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This topic contains 5 replies, has 3 voices, and was last updated by  Teresa 4 years, 9 months ago.

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  • #22281

    trisha
    Participant

    We purchased our house 2 years ago and always knew we’d have to remove a christmas tree someone planted 25 years ago right in front of the house and over the sceptic tank–duh. It’s now so tall and so shallow-rooted that it’s a risk factor since we have a lot of strong winds. I’ll be sad to see it go because the shade was nice and it housed a ton of birds in winter, but I’ve basically accepted it.

    The thing that upsets me is that we also have a very old poplar that apparently was snapped in half by strong winds in the 80’s. These things get huge here in France and it’s trunk is about 4ft in diameter. It’s also pretty close to our house and in order to keep it wind safe for us and the neighbors, we’d need to climb up high and trim it back with a chainsaw often–it’s crazy to see how fast it’s grown back in just the time we’ve been here–in addition, it’s in poor shape and apparently has only a few more years to go. . .or maybe ten. We want to start a mini-fruit tree orchard a little farther down the hill, so we feel like we need to take the poplar out first as its removal would cause dammage to any new trees planted nearby. It just makes me so sad to remove it though. It’s been here longer than the house and literally the site under this tree has the best soil on our little rocky hillside plot. And it’s a native tree unlike that crazy Christmas tree we have growing right out front.

    We intend to burn the leftover wood in our stove (except that trunk, we’ve got no way of splitting it!!) And any scraps I know I can use in the garden. . .it just seems like such a waste.

    I’ve been told that sometimes a tree like that can take off again from the stump and therefore to ‘kill’ the stump. But I’ve been toying with the idea of letting it take its course. Any branches that grow out of trunk will be within reach so we can cut them back ourselves to keep it at a safe height and perhaps the root system will be able to keep going. . .the leaves will keep falling. . .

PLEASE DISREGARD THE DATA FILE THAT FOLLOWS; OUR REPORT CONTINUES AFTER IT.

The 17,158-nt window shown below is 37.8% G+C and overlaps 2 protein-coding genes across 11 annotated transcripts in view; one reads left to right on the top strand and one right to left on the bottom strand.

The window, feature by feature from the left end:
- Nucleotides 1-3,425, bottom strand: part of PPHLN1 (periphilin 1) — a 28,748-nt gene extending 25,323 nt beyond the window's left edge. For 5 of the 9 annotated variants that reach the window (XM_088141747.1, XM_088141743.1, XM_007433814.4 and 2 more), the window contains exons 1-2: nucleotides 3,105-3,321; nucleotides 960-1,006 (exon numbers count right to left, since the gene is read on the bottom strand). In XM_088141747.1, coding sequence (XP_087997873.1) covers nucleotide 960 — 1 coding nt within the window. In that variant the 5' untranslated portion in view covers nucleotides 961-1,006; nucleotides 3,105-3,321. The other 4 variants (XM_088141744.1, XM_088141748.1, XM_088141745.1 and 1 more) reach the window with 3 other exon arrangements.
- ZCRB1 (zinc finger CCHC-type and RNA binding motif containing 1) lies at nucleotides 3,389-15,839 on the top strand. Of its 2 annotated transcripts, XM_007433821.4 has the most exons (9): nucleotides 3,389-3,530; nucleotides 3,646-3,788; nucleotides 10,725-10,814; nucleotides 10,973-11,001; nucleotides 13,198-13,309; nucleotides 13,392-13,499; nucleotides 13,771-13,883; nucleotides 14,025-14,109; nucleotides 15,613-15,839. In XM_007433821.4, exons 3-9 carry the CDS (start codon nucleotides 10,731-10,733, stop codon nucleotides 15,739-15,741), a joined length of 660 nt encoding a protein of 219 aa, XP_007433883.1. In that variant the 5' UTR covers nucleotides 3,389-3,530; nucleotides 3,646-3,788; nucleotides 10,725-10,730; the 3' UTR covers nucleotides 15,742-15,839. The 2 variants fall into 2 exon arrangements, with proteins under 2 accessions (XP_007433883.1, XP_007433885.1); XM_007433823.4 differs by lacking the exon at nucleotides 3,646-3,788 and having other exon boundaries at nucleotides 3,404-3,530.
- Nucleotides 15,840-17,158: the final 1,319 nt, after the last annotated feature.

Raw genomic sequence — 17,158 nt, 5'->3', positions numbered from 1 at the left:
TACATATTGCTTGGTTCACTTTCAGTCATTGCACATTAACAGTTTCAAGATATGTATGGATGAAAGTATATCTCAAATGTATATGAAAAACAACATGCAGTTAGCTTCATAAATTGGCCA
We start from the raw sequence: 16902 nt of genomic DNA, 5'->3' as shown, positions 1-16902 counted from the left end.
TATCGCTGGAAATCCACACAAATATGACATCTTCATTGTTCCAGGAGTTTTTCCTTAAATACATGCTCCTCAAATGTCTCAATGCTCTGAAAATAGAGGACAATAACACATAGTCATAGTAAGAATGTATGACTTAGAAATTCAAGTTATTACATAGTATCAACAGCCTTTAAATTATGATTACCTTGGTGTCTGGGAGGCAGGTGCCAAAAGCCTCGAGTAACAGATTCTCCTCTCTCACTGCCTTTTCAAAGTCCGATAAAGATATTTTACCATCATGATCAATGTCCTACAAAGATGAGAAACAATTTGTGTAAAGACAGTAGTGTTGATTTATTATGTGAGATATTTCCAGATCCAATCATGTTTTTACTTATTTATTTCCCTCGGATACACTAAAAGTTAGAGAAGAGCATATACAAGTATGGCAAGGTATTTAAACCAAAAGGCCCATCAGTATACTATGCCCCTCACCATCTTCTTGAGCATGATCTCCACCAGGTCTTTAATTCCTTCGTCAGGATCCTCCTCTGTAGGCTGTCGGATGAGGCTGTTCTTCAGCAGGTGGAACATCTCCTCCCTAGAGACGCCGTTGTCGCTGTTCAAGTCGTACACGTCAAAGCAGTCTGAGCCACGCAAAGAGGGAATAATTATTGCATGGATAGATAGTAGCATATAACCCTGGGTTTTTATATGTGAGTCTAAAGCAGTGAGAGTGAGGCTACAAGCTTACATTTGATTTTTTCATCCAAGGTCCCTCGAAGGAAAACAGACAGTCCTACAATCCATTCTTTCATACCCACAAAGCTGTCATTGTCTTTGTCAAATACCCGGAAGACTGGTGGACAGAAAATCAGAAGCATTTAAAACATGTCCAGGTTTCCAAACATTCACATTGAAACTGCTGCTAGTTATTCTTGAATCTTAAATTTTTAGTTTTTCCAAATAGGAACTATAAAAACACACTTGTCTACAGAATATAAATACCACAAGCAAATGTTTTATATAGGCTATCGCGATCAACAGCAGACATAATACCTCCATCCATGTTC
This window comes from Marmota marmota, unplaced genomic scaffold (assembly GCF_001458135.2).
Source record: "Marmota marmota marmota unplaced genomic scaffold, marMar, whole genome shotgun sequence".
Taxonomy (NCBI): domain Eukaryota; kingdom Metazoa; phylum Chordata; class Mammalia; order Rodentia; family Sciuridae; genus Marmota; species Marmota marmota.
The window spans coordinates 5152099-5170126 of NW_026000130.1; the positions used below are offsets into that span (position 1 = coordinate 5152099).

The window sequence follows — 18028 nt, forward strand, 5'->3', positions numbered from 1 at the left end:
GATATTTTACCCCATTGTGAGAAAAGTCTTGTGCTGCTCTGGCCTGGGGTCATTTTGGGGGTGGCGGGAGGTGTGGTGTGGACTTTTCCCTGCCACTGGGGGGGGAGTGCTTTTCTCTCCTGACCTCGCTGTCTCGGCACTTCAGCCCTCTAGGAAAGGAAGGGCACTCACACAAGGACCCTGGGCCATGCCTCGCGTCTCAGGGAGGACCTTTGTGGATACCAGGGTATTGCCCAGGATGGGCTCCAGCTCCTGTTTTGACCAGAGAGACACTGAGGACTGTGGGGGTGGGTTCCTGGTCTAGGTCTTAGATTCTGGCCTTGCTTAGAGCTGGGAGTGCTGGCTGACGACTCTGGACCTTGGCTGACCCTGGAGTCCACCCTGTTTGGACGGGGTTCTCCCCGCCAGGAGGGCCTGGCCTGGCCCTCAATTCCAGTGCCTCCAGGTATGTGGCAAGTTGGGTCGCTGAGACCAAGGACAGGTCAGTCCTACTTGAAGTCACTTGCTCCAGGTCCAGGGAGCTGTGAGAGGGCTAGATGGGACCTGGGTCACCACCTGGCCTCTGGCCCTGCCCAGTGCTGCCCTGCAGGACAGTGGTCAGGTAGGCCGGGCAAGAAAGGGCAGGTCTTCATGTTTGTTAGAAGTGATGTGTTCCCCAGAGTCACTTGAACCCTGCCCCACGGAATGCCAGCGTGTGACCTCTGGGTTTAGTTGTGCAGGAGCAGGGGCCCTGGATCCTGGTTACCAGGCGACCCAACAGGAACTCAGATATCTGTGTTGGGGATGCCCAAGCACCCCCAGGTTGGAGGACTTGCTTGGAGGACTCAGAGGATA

What do you think?? Any ideas welcome.

    #22306

    Russ
    Participant

    Hello Trisha, in my experience I would say that safety should be at the forefront of any decision when it comes to tree removal. My cousin was killed in a logging accident, and he was an experienced faller. I have removed several trees around my home mostly big leaf maple, that had dead tops and hollowing in the trunks. After harvesting any good wood for firewood, I used the dead wood for a base in a few Hugelculture style raised beds. The trees have since come back strong, and I can now harvest the new wood for hoop houses and other light structures, and the wonderful edible blossoms that arrive in the spring are once again in reach with a small step ladder.
    Do not fret, a dangerous tree should be removed.

    #22309

    trisha
    Participant

    Thanks! I am slowly resigning myself to the inevitability of those trees going (or else being blown over in an unplanned way!). We’re digging the holes for the new trees even before the old ones come out. And yes, we’re relying an an experienced tree remover with insurance! Part of the reason we’re doing away with the poplar is because I don’t want my husband climbing up that thing every few years with a chainsaw to keep it under control.

    And I had just discovered the Hugelculture raised beds–I think that will be perfect in a few places in our yard. We’re on quite a slope, the soil is minimal and not so great. I’m hoping to use the wood to help my raised beds ‘stick’ to the hillside and I think all the biomass of that poplar tree is going to really improve the garden beds.

    #37619

    Teresa
    Participant

    When I was a kid we had several very large acacia trees in our yard. they got a fungal infection but were so nice we decided to leave them and cut them down once they began dying. Then came a nice big thunderstorm. One tree fell onto the house and caused permanent damage to the roof, we still have issues with leaks even though its been repaired multiple times. The other tree fell onto the wall between us and our neighbors causing a couple of broken windows and damage to the wall.

    We no longer wait with trees capable of causing damage. Cut it down ASAP. I see no problem with letting it regrow so long as the new tree does not become the same problem.

    Also we found logs make awesome flower bed boarders and benches, so don’t give up on the trunk just cause you cant split it.

    #37624

    trisha
    Participant

    Teresa,

    The trees are already gone! The spruce I think we’ll maybe use for something like a planter or stools or what have you. The poplar gives me the shivers. Once it was cut down, we could see that inside the trunk the core was like soggy bread–you could just scoop it out with your hand! I’m using that for organic matter for my garden.

    And then we have wood to burn. And I think we won’t let the poplar regrow–they just get too high!

    #37640

    Teresa
    Participant

    Hi Trisha

    Glad you got the tree down in time! Hopefully this thread will stop someone else from making the mistakes we did. I am glad you got more use out the tree than expected as well.

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